|Metal: Cult Classics Pt. XIII|
The Swedish death-thrashers added an extra heaping of melody and even a twist of progressiveness into their sound, but didn't skimp on the viciousness either. More melodic or not - this is still some of the most face ripping stuff captured on tape and they were still the same pack of rabid dogs that tore you to shreds on The Awakening.
Strike 2 for the Spanish bestial metallers and a record where their enormous and engulfing sound proved that it wasn't a one-trick-pony. Crushing, vicious stuff.
Heaven In Flames
Akhenaten's best known work and still a piece of dark, hateful nihilism which sports some of the greatest use of keyboards in black metal. Non-cheesy and very successful in evoking a nightmarish infernal atmosphere.
|4||Church of Misery|
The Second Coming
Japanese stoner doom? You bet. These guys churn out Sabbathy riffs with a Motörhead-like intensity while lyrics about infamous serial killers are being belted out by a vocalist who sounds like he's caught somewhere between near-death metal gutturals and Anselmo-like drawling.
A Touch of Medieval Darkness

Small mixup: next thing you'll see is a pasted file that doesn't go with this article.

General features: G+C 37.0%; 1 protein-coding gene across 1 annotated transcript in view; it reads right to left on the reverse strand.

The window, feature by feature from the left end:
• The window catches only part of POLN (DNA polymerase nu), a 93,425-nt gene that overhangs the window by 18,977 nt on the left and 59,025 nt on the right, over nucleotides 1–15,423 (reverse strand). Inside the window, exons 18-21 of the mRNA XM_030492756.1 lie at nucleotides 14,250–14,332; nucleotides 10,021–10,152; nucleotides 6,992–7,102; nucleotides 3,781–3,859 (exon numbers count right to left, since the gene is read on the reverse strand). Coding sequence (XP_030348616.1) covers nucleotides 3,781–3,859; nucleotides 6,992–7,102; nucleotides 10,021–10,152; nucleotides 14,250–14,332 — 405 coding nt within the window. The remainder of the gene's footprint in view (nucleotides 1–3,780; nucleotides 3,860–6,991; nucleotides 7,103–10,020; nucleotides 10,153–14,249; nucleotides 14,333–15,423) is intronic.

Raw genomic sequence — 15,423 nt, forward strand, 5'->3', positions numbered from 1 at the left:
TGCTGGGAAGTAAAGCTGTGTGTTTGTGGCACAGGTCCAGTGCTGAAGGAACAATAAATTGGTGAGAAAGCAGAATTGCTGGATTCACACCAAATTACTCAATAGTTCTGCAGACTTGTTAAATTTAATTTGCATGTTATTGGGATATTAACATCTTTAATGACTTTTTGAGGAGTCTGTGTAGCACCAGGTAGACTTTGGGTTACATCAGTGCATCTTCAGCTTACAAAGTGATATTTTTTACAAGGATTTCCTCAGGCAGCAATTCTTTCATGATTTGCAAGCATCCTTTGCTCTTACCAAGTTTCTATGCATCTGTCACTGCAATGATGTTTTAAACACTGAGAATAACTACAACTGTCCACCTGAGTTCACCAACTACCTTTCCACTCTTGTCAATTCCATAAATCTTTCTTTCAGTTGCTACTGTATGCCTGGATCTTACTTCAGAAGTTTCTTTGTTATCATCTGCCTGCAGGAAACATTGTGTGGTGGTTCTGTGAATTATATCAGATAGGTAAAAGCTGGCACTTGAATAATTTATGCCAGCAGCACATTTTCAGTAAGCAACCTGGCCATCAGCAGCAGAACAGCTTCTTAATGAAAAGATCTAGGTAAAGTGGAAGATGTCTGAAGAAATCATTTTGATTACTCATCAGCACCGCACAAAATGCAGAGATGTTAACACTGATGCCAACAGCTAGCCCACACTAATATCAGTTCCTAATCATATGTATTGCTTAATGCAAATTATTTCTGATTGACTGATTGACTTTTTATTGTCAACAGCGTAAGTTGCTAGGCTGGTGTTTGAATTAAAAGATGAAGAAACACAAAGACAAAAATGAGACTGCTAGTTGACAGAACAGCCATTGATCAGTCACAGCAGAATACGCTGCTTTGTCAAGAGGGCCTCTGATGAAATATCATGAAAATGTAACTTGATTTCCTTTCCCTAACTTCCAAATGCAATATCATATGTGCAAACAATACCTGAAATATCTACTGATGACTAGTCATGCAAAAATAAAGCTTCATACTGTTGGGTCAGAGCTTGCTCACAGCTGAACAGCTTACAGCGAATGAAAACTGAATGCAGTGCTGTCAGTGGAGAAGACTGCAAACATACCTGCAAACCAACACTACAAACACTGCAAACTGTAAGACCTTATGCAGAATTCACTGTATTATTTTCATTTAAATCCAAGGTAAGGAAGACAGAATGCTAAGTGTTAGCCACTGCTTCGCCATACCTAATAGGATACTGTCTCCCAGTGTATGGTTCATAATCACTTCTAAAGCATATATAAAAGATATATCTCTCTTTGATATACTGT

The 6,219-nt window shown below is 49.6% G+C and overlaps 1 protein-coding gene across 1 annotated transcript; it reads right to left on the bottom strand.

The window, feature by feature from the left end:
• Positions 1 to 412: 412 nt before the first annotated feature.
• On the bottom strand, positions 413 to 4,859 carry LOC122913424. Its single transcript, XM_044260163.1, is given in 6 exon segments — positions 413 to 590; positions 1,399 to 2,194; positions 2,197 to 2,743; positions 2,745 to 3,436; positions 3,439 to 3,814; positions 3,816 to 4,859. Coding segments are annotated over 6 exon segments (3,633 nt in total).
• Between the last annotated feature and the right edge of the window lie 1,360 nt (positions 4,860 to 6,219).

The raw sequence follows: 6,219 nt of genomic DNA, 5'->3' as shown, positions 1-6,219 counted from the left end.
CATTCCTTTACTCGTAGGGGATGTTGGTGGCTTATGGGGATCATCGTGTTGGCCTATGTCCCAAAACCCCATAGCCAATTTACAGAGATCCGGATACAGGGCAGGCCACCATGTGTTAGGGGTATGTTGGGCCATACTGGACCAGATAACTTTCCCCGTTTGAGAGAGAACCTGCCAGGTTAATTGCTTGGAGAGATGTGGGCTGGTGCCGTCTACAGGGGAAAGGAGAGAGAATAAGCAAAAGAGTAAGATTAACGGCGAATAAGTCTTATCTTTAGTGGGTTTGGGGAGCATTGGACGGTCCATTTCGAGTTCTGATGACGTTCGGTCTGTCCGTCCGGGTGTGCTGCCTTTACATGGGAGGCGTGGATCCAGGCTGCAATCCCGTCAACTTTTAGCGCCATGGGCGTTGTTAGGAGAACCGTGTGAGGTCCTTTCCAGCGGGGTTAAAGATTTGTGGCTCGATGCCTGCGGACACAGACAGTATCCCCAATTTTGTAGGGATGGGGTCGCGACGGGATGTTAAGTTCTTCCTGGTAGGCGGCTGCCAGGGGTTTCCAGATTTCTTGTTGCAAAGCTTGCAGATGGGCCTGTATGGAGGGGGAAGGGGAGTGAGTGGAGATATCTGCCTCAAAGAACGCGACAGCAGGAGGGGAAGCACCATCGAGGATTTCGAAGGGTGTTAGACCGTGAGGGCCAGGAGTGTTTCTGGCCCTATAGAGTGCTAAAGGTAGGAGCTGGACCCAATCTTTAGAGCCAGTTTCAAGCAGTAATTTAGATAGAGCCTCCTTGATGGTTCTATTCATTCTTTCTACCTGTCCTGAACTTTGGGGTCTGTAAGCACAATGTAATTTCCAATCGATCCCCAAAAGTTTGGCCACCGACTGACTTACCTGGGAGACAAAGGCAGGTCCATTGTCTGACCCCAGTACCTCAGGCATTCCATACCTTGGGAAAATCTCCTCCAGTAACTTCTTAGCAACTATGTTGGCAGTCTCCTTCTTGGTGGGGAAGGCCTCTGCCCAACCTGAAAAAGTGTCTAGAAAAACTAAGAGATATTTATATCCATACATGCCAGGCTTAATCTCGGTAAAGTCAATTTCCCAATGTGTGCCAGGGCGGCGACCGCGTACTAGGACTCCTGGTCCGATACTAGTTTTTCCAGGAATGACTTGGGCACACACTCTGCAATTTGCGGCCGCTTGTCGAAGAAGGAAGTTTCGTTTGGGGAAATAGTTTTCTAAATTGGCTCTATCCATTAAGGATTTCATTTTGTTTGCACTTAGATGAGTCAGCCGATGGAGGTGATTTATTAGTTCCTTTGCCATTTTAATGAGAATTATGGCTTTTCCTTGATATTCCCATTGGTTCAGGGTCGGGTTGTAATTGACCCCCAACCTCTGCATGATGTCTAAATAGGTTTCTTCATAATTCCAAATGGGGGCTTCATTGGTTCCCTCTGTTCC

Somewhere betwixt Norwegian black metal and Teutonic thrash, the under-appreciated German connoisseurs of everything medieval serve up a pile of riffs with a touch of expansiveness. Don't sleep on this one.
Taking sonical cues from Sabbathy stoner with the lyrical cues of gore and horror-obsessed death metal, the New Yorkers delivered what's arguably one of the finest underground doom records.
While mentioned in the same breath with their other Stockholm compatriots, Desultory took a different approach on their debut by adding Paradise Lost-like melody to their somewhat thrashier approach to Swedish death metal.
While the Celtic Frostian black metal still has a root in their sound, the desire to create surreal soundscapes becomes especially apparent on this sophomore - and shamefully overlooked - release.
Another one of metal's superb EP-releases, it showcases everything Nasty Savage stood for: batshit vocal work in a thrash frame with a songwriting style that feels subtly - pun intended - abstract.
Primordial's underrated debut. Maybe somewhat "weaker" on the songwriting, but it makes double good on the atmosphere.